Newbie question about refrigerator repair

Hi all,
(If this newbie question sounds stupid to you, don't get mad, I'm a newbie at this.)
I have to replace a broken air duct in the freezer compartment of my GE refrigerator.
Besides shutting off the circuit breaker, do I also have to ground myself the way I do when I work on the innards of my computer? If so, then what's the best way to do that?
--
Steven L.

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On Saturday, June 20, 2015 at 10:52:40 AM UTC-4, Steven L. wrote:

The grounding yourself procedure is when working on sensitive electronic semiconductor components. Even then, I've never done it. If I was in a dry, static prone environment, then I'd take time to consider reducing the chances of a problem. But replacing a duct in a freezer, no. Just open the breaker or unplug it. I wouldn't typically even do that, just turn it off, unless I was working on electrical parts.
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On 6/20/2015 10:51 AM, Steven L. wrote:

Some GE refrigerators have a circuit board around the back of the unit. I've never done the ground strap bit. Anf zi'm furpektly nremal.
- . Christopher A. Young learn more about Jesus . www.lds.org . .
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On Sat, 20 Jun 2015 14:18:53 -0400, Stormin Mormon

That's easy for you to say.
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Gordon Shumway posted for all of us...

Anyone that follows Stumpy knows this a reflective statement. (Can't think of the correct term)
--
Tekkie *Please post a follow-up*

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wrote:

If walkling on the carpet with certain shoes makes a static charge on your body, the kind that makes a spark when you touch something metal, you absolutely have to dissipate that charge before you touch electronic circuits. The current is low but the voltages are high, 50,000 volts or more.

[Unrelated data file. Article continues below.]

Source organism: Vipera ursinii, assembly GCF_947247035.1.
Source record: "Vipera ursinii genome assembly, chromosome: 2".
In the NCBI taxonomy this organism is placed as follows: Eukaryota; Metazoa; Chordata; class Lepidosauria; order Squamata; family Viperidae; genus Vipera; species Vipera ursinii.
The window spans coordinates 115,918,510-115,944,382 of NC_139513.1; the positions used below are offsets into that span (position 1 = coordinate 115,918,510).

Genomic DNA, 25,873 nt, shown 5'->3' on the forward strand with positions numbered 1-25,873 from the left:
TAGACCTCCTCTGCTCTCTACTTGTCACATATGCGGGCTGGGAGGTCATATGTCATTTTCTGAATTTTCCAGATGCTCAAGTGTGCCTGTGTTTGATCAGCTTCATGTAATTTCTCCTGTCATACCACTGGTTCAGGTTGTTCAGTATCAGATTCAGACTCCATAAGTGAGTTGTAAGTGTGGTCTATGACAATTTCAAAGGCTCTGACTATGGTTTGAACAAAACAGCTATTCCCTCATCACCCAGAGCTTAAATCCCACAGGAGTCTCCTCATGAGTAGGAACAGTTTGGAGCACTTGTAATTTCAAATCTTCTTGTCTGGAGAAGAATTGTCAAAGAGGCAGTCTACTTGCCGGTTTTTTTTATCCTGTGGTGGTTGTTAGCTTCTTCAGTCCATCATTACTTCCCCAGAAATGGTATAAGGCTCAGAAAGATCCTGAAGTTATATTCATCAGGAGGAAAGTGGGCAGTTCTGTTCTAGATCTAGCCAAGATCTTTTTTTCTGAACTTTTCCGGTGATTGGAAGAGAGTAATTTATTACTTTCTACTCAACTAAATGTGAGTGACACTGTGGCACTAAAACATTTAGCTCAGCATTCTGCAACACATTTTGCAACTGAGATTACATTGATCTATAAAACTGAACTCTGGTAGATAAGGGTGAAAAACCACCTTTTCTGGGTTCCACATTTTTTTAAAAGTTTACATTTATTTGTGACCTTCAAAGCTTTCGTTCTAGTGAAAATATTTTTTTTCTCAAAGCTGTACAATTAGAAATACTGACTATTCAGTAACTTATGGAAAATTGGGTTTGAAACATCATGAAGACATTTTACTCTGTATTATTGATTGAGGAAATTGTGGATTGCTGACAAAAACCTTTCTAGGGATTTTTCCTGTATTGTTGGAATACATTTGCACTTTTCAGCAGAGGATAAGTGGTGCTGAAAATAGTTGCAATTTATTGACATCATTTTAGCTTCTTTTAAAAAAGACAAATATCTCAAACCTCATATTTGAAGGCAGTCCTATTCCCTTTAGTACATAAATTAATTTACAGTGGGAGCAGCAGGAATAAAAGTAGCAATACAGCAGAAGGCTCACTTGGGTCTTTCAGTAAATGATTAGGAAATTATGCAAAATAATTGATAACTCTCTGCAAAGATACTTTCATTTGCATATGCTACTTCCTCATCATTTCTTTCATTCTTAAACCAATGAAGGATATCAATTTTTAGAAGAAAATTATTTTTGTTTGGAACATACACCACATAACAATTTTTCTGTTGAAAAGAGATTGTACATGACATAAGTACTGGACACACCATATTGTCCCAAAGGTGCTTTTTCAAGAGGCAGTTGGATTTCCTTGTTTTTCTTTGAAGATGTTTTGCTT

And it's probably true these days that there's a circuit board even in a refrigerator.
OTOH, you probably won't be touching it if you're working on an air duct. And I havent' had a spark from my fingers in decades. It depends on what the carpeting is made of and what the bottoms of your shoes are made of. Wool carpet isn't very common these days and even leather soles and heels are less common. Anyhow, you'll know if you're generating static charges.
http://www.school-for-champions.com/science/static_materials.htm#.VYXHp1IkT6g http://www.regentsprep.org/regents/physics/phys03/atribo/default.htm
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On 6/20/2015 10:51 AM, Steven L. wrote:

Thanks for your help, guys.
Yes, it might be a good idea to clean the innards of the thing while I'm at it. I have allergies.
--
Steven L.

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